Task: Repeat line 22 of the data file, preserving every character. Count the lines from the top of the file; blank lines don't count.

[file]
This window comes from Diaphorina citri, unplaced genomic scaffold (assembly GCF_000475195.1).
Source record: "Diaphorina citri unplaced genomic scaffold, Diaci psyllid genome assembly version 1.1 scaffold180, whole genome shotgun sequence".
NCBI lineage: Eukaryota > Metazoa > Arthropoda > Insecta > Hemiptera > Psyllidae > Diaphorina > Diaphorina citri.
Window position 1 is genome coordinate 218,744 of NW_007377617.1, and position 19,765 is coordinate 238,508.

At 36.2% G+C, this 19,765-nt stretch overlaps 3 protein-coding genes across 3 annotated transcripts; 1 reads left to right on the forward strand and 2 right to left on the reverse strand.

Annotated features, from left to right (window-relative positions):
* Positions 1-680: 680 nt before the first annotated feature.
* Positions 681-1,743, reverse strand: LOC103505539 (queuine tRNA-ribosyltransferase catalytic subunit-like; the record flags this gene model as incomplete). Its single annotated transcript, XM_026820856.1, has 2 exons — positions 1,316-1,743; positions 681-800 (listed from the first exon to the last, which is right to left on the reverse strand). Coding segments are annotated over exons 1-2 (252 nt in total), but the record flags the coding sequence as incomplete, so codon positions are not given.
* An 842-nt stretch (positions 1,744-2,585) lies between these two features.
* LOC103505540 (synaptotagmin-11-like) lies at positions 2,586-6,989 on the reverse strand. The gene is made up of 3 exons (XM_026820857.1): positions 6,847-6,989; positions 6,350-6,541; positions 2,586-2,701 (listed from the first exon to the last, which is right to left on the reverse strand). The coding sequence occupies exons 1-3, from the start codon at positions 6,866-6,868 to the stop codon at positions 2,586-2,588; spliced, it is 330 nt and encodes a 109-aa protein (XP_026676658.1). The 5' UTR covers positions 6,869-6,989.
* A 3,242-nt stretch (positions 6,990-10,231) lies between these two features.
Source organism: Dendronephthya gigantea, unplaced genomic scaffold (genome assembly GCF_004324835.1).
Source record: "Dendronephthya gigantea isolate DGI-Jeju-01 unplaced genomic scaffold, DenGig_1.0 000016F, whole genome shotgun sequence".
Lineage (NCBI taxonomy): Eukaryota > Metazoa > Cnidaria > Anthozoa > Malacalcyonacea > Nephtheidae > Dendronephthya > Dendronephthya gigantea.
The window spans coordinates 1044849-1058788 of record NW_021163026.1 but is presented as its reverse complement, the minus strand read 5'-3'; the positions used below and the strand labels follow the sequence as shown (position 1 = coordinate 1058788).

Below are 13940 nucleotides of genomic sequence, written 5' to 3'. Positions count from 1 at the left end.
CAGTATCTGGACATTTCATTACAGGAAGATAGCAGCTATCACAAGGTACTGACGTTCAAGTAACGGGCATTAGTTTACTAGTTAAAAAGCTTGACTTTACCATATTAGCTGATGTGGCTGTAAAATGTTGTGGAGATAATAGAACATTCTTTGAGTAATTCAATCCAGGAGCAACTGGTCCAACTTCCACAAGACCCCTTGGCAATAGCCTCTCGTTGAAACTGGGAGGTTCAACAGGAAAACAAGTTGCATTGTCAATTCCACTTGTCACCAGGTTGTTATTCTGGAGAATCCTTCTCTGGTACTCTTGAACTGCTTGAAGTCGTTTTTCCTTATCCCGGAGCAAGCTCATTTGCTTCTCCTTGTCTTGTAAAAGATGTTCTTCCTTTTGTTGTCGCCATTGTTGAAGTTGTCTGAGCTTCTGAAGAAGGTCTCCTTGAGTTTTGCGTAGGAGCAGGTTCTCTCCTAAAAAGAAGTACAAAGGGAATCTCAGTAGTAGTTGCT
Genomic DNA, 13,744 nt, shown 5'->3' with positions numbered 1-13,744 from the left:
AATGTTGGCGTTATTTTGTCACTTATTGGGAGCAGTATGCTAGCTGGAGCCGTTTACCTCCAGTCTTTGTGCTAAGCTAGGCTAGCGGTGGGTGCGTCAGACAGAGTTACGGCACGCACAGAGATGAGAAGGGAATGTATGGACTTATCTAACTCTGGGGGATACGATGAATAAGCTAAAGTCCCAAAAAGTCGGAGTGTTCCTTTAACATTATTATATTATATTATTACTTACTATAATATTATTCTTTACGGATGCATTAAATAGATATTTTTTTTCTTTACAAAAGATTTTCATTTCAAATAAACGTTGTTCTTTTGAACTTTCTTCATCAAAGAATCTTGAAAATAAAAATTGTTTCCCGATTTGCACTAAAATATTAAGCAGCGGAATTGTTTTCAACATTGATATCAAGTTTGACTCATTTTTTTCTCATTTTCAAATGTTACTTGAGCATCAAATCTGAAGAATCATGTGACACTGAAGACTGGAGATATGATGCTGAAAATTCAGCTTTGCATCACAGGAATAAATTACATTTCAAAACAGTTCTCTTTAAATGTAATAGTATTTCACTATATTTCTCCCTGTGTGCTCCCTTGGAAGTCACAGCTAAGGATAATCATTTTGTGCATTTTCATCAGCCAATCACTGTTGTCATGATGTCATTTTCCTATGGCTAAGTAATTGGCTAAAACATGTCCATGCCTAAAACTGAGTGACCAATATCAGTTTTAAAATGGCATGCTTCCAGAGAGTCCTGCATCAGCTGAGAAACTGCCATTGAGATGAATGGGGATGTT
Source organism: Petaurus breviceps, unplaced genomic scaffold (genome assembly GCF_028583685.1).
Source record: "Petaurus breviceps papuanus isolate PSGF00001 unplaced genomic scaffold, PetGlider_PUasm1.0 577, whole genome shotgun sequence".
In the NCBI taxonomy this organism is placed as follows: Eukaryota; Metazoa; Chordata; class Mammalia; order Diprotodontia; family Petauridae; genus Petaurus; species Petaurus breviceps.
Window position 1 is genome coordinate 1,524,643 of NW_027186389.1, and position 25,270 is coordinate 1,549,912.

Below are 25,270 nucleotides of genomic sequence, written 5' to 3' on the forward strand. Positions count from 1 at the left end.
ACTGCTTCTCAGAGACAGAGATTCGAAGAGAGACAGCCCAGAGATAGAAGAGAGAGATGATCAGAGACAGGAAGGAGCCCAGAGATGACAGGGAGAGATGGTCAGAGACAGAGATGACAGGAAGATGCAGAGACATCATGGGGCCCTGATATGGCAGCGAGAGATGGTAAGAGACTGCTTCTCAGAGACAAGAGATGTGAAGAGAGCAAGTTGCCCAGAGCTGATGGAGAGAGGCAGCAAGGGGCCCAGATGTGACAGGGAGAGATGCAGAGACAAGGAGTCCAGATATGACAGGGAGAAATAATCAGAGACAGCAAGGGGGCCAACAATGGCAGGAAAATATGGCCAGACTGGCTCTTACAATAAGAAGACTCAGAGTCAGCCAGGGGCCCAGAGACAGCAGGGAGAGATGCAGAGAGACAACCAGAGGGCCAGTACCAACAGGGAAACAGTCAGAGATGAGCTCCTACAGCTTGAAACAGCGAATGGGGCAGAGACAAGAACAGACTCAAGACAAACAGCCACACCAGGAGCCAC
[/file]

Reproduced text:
In the NCBI taxonomy this organism is placed as follows: Eukaryota; Metazoa; Chordata; class Mammalia; order Diprotodontia; family Petauridae; genus Petaurus; species Petaurus breviceps.